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n South African Journal of Cultural History - Eerbetonings aan Suid-Afrikaanse staashoofde 1910-1966 en die etiese problematiek sedert 1994

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Abstract

Die gee van geskenke uit erkenning vir iemand se leierskap is so oud soos die mens self. Dié gebruik het deur die eeue momentum verkry en die bewaarde voorwerpe in piramides, museums en ander bergplekke wêreldwyd, is bewyse van die erns waarmee hierdie handeling aangepak is. Suid-Afrikaanse leiers is geen uitsondering wanneer dit by die ontvang van geskenke kom nie.


In hierdie artikel word die gee van geskenke aan staatshoofde, wêreldwyd en in Suid-Afrika, van 1910-1966, asook die etiese kodes en beleidsrigtings sedert 1994, bespreek. Die geskenke word by verskeie museums, universiteite en in privaatbesit bewaar en kom by meeste daarvan 'n mate van gebrek aan dokumentasie en inligting voor. Die algehele gebrek aan beleid in Suid-Afrika oor hulle bewaring en die besef dat nog meer belangrike inligting verlore kan raak, het daartoe aanleiding gegee dat die modus operandi in enkele stamlande en Statebondslande en die Verenigde State van Amerika (VSA) ondersoek is. Slegs die VSA het in die opsig formele wetgewing. Ten slotte is die etiese kode nagegaan en bespreek wat sedert 1994 in Suid-Afrika op parlementêre ampsdraers van toepassing is. nagegaan en bespreek.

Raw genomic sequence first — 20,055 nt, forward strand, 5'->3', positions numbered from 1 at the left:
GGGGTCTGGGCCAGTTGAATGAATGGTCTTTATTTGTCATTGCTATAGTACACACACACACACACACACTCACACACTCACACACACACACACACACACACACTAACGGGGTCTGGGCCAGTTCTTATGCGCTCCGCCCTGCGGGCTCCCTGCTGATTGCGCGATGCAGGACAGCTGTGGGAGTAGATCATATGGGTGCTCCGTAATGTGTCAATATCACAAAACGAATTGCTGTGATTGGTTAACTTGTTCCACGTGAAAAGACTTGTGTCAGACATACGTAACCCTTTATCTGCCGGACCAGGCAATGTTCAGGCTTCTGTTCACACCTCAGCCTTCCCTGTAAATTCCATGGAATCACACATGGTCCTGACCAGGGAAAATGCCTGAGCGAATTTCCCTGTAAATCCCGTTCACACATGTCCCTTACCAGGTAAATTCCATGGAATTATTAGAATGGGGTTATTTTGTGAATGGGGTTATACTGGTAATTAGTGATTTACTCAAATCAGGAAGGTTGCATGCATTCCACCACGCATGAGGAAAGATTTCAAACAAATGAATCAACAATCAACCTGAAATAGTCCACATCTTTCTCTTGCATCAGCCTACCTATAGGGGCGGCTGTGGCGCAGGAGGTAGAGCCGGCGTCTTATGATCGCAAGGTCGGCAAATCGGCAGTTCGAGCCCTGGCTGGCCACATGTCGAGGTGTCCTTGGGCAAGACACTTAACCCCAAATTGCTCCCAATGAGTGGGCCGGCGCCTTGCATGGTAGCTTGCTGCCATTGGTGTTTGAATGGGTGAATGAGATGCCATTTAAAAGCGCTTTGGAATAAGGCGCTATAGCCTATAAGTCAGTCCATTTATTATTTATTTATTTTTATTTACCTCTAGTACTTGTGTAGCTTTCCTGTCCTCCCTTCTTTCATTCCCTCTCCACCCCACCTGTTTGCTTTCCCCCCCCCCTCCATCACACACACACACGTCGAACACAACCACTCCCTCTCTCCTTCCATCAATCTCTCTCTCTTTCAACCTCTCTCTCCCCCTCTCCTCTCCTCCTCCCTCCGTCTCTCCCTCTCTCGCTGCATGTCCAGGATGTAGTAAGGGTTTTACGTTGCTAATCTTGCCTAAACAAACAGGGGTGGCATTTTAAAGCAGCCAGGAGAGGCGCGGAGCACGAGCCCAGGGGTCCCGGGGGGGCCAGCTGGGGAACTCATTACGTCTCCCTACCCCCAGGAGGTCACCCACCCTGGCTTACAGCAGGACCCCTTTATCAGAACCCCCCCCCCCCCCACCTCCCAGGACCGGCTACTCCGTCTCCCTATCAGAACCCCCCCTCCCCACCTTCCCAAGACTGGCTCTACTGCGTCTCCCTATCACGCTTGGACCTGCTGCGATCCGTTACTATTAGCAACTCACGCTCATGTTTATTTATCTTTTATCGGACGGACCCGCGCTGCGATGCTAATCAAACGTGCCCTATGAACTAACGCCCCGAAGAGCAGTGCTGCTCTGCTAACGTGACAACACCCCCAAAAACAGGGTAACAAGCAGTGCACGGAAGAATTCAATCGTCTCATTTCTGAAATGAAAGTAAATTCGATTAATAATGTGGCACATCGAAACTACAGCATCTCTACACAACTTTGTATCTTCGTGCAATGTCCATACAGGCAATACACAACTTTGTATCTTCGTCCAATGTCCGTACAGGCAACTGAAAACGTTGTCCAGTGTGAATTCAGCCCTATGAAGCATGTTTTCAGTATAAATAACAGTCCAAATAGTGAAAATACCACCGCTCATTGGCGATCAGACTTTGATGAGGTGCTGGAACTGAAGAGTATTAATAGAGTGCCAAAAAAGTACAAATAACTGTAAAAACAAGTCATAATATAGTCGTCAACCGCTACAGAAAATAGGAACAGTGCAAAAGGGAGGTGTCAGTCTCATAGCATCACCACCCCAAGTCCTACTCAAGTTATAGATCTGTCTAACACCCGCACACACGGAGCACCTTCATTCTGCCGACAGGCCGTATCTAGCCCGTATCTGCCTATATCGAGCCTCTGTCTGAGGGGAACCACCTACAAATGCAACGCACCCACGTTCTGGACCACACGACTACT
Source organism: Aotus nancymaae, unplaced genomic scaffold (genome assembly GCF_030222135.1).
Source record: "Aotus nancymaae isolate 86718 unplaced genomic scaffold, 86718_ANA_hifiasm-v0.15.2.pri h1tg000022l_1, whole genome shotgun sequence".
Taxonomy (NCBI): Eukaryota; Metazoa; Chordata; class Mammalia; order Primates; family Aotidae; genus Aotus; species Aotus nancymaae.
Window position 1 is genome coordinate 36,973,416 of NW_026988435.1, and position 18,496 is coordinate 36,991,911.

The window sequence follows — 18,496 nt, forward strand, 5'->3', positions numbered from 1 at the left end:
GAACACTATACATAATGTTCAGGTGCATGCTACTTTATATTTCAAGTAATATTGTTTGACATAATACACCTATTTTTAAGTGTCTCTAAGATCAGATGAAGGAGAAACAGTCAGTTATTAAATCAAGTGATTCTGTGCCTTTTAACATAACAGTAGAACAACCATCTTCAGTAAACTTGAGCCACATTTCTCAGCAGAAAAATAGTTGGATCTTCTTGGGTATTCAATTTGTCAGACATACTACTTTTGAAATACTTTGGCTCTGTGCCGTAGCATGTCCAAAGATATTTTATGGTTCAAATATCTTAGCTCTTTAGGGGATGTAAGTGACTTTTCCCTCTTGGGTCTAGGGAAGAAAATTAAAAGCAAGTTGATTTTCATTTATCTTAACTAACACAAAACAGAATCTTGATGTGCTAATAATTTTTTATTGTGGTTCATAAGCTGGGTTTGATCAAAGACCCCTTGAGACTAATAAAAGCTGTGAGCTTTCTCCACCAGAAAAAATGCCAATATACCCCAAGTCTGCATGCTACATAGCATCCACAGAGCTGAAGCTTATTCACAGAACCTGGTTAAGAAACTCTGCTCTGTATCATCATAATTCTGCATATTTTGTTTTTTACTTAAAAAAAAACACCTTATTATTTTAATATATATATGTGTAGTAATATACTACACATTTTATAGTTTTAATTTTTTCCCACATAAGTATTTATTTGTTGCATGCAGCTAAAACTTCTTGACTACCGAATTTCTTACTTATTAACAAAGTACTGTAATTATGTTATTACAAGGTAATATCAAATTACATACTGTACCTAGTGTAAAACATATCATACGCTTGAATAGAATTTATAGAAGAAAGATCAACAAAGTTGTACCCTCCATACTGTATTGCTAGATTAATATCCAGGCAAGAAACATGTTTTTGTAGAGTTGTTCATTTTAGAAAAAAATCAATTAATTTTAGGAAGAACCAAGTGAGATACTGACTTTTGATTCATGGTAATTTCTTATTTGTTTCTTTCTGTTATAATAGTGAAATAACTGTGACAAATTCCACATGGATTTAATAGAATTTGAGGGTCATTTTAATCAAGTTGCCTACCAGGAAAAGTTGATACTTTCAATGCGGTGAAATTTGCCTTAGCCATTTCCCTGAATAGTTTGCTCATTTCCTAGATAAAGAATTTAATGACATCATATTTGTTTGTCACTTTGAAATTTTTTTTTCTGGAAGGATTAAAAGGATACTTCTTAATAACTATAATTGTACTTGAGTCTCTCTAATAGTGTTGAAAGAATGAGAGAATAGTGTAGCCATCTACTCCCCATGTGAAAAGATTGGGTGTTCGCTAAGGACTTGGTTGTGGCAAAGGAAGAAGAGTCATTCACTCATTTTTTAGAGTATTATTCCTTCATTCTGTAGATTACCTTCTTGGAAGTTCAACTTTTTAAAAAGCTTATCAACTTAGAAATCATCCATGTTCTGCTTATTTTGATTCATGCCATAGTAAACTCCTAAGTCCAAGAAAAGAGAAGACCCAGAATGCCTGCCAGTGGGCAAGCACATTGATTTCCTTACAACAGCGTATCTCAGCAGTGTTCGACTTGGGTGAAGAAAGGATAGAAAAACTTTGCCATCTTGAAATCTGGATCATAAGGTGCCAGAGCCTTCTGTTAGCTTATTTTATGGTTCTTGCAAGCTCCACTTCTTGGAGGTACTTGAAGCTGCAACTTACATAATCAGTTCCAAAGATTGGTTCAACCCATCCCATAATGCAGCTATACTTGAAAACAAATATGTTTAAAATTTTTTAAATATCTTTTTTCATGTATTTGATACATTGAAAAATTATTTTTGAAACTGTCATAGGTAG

The presenting of gifts in recognition of someone's leadership is as old as mankind. This custom gained momentum through the ages and the conserved objects in pyramids, museums and other places of storage, worldwide, are proof of the seriousness with which this act was undertaken. South African leaders are by no means exceptions when it comes to the receiving of gifts.
In this article the presentation of gifts to statesmen, worldwide, and in South Africa, from 1910-1966, and the ethic codes of conduct since 1994, are discussed. These gifts are housed at various museums, universities and in private collections. Unfortunately there is a certain lack of documentation and information about these collections. The overall lack of policy regarding their conservation in South Africa and the realisation that more information could be lost, resulted in a study of the modus operandi in a few countries of origin, commonwealth countries and the United States of America (USA). Only the USA has formal legislation in this regard. Finally, the South African ethical code applicable to parliamentary officials since 1994 is discussed.

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/content/culture/19/2/EJC30628
2005-11-01
2016-12-08
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